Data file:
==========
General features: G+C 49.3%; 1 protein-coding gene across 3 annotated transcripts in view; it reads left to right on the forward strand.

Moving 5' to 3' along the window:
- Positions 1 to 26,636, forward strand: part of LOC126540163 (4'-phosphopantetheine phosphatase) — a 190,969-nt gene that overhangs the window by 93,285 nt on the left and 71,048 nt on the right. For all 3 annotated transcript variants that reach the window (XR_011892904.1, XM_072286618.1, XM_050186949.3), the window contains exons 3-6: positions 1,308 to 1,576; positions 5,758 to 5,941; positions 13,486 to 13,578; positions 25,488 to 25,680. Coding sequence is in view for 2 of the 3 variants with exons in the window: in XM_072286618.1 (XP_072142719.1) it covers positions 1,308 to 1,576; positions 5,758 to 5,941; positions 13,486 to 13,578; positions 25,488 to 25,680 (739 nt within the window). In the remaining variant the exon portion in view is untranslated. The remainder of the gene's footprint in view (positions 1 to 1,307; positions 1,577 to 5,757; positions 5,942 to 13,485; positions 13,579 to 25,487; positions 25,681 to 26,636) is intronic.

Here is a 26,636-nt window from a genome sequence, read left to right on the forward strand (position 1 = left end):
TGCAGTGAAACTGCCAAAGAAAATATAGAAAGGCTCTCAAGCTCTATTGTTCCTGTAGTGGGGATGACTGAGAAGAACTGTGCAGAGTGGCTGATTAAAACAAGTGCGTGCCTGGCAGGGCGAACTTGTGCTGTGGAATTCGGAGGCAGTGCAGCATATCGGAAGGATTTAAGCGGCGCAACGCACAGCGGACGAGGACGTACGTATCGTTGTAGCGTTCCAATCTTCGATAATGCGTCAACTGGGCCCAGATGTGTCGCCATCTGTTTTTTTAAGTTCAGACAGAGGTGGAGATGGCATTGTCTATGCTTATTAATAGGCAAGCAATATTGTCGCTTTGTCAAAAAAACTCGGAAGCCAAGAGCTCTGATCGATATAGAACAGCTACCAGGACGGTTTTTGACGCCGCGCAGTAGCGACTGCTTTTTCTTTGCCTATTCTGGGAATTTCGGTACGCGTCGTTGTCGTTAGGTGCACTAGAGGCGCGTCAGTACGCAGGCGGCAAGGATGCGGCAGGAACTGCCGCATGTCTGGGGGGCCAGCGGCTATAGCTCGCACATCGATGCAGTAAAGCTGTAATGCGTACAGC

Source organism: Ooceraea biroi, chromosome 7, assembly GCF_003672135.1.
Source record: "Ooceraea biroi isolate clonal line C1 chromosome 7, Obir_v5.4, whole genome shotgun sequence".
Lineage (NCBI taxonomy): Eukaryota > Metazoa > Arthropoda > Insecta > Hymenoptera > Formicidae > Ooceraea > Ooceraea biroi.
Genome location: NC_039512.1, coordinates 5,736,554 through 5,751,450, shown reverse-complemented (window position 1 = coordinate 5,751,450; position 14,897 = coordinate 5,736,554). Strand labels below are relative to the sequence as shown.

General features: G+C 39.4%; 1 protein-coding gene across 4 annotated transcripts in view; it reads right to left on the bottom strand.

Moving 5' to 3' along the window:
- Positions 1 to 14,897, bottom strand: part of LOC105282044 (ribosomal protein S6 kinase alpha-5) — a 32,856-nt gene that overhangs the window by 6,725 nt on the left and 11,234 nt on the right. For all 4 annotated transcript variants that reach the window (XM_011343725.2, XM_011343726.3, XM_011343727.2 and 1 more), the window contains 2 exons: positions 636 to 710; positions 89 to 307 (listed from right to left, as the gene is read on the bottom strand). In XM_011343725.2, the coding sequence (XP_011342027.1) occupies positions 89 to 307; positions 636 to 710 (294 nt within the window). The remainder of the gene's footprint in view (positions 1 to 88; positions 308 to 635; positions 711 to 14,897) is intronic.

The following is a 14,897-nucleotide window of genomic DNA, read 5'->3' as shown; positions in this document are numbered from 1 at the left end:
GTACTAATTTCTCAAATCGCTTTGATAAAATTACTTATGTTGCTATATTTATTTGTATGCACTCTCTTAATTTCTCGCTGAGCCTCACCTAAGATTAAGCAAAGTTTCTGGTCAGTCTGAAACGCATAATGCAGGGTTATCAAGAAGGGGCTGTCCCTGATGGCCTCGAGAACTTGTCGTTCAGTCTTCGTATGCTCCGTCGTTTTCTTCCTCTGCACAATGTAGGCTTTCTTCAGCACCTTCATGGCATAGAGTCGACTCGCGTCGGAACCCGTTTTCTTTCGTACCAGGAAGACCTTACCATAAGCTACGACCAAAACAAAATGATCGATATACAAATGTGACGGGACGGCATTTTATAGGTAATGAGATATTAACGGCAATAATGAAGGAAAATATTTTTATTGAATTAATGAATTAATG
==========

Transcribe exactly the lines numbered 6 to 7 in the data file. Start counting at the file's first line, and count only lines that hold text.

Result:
Source organism: Ooceraea biroi, chromosome 7, assembly GCF_003672135.1.
Source record: "Ooceraea biroi isolate clonal line C1 chromosome 7, Obir_v5.4, whole genome shotgun sequence".